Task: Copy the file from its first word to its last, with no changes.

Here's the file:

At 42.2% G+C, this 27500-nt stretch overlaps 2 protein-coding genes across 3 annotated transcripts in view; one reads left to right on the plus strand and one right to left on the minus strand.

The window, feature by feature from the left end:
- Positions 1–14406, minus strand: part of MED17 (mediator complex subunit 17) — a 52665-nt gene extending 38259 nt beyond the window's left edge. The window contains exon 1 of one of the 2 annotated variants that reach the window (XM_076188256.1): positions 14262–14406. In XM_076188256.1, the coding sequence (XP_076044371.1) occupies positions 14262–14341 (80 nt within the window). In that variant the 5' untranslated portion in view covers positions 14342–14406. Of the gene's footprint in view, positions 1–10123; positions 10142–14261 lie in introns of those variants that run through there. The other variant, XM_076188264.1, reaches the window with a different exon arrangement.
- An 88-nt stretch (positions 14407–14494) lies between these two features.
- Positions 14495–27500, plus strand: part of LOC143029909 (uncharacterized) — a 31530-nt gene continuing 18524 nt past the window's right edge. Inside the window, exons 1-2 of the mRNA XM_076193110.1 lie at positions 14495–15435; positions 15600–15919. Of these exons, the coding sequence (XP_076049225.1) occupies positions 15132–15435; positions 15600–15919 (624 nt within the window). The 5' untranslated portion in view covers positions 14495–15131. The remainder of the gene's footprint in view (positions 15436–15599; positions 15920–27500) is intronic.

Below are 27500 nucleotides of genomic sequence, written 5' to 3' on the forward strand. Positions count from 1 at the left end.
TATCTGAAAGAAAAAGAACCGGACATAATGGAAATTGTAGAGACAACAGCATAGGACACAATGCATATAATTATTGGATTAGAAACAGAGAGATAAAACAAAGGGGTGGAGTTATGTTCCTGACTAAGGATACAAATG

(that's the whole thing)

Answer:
At 42.2% G+C, this 27500-nt stretch overlaps 2 protein-coding genes across 3 annotated transcripts in view; one reads left to right on the plus strand and one right to left on the minus strand.

The window, feature by feature from the left end:
- Positions 1–14406, minus strand: part of MED17 (mediator complex subunit 17) — a 52665-nt gene extending 38259 nt beyond the window's left edge. The window contains exon 1 of one of the 2 annotated variants that reach the window (XM_076188256.1): positions 14262–14406. In XM_076188256.1, the coding sequence (XP_076044371.1) occupies positions 14262–14341 (80 nt within the window). In that variant the 5' untranslated portion in view covers positions 14342–14406. Of the gene's footprint in view, positions 1–10123; positions 10142–14261 lie in introns of those variants that run through there. The other variant, XM_076188264.1, reaches the window with a different exon arrangement.
- An 88-nt stretch (positions 14407–14494) lies between these two features.
- Positions 14495–27500, plus strand: part of LOC143029909 (uncharacterized) — a 31530-nt gene continuing 18524 nt past the window's right edge. Inside the window, exons 1-2 of the mRNA XM_076193110.1 lie at positions 14495–15435; positions 15600–15919. Of these exons, the coding sequence (XP_076049225.1) occupies positions 15132–15435; positions 15600–15919 (624 nt within the window). The 5' untranslated portion in view covers positions 14495–15131. The remainder of the gene's footprint in view (positions 15436–15599; positions 15920–27500) is intronic.

Below are 27500 nucleotides of genomic sequence, written 5' to 3' on the forward strand. Positions count from 1 at the left end.
TATCTGAAAGAAAAAGAACCGGACATAATGGAAATTGTAGAGACAACAGCATAGGACACAATGCATATAATTATTGGATTAGAAACAGAGAGATAAAACAAAGGGGTGGAGTTATGTTCCTGACTAAGGATACAAATG